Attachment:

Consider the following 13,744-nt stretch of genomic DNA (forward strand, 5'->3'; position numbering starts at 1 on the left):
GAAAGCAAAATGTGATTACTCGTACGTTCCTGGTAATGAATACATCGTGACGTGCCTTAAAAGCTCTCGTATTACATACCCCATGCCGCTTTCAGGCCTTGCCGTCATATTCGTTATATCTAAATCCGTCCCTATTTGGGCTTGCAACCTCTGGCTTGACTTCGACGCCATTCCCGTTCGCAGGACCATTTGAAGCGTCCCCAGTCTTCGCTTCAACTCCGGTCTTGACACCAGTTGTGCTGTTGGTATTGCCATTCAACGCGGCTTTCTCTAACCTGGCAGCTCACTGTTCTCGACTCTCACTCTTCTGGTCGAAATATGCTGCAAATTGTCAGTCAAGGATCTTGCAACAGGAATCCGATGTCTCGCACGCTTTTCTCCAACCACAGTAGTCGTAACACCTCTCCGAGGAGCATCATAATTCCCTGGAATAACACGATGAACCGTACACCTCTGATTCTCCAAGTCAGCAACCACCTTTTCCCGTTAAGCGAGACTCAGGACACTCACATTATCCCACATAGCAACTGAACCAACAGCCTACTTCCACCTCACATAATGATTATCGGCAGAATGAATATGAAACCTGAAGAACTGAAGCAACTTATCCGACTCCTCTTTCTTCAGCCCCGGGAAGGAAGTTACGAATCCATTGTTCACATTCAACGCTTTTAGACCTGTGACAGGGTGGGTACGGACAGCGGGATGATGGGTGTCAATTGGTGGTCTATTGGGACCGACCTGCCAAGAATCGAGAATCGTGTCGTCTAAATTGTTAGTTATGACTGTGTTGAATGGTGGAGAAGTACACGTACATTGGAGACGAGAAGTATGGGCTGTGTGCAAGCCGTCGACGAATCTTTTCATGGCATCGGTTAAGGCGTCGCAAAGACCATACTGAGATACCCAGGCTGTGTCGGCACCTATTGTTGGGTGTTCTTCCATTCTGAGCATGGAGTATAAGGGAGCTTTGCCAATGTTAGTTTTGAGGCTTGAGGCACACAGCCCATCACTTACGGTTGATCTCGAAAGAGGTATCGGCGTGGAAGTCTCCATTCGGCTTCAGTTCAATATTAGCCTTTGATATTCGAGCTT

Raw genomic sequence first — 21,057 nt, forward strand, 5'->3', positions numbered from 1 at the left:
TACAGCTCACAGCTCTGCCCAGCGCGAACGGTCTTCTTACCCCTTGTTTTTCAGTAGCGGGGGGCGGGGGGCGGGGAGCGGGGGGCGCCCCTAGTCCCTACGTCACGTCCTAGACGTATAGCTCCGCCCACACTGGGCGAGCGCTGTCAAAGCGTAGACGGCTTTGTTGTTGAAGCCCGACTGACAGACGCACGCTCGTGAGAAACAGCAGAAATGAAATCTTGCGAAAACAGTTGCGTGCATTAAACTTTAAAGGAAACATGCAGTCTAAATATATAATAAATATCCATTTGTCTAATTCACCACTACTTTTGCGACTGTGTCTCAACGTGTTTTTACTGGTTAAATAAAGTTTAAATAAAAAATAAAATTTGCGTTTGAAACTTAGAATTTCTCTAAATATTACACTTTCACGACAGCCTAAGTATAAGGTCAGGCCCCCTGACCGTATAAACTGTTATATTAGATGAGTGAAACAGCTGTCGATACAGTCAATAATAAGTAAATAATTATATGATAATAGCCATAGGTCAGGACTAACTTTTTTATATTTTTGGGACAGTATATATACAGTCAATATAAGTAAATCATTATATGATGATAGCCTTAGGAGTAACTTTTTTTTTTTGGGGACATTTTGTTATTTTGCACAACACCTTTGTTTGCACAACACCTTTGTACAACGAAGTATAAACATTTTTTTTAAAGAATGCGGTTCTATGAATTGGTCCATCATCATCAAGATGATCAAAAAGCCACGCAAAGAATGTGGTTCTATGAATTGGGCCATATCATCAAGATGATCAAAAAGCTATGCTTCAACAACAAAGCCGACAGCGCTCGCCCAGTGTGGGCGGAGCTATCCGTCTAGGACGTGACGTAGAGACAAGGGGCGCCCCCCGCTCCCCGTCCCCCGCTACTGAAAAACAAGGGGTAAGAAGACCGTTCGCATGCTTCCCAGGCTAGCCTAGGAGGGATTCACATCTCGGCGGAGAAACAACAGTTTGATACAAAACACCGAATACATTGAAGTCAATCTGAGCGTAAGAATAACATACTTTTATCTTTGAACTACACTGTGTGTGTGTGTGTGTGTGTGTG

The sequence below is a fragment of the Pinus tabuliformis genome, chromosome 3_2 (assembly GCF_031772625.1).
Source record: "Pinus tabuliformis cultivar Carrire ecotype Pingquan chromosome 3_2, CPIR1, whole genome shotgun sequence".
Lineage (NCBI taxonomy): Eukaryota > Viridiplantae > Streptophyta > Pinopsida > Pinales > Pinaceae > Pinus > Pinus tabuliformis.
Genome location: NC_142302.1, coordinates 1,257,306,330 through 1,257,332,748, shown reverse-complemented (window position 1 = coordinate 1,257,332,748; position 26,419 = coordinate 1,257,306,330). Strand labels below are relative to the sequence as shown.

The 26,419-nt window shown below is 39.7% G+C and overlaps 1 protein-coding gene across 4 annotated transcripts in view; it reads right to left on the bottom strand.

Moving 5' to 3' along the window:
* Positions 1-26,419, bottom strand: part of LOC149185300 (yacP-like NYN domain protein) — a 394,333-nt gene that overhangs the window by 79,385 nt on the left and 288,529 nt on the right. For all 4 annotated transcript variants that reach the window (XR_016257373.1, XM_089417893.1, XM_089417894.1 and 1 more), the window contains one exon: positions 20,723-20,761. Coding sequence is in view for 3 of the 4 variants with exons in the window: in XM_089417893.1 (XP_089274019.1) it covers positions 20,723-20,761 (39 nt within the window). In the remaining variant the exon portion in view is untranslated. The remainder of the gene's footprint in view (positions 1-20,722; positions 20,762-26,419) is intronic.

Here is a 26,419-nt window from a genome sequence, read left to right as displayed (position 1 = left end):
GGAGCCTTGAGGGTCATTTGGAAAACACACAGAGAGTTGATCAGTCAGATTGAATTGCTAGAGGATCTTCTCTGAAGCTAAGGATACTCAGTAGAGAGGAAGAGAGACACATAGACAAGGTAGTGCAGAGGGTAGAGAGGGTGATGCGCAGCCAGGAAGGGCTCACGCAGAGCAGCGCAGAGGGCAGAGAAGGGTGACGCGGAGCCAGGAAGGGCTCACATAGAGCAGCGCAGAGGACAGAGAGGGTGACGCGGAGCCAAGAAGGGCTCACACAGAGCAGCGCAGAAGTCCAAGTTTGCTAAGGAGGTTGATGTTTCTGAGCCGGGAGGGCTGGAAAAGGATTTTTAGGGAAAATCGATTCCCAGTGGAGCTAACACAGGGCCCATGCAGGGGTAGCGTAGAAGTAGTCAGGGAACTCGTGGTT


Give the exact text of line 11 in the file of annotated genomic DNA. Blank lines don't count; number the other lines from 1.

* Positions 1-26,419, bottom strand: part of LOC149185300 (yacP-like NYN domain protein) — a 394,333-nt gene that overhangs the window by 79,385 nt on the left and 288,529 nt on the right. For all 4 annotated transcript variants that reach the window (XR_016257373.1, XM_089417893.1, XM_089417894.1 and 1 more), the window contains one exon: positions 20,723-20,761. Coding sequence is in view for 3 of the 4 variants with exons in the window: in XM_089417893.1 (XP_089274019.1) it covers positions 20,723-20,761 (39 nt within the window). In the remaining variant the exon portion in view is untranslated. The remainder of the gene's footprint in view (positions 1-20,722; positions 20,762-26,419) is intronic.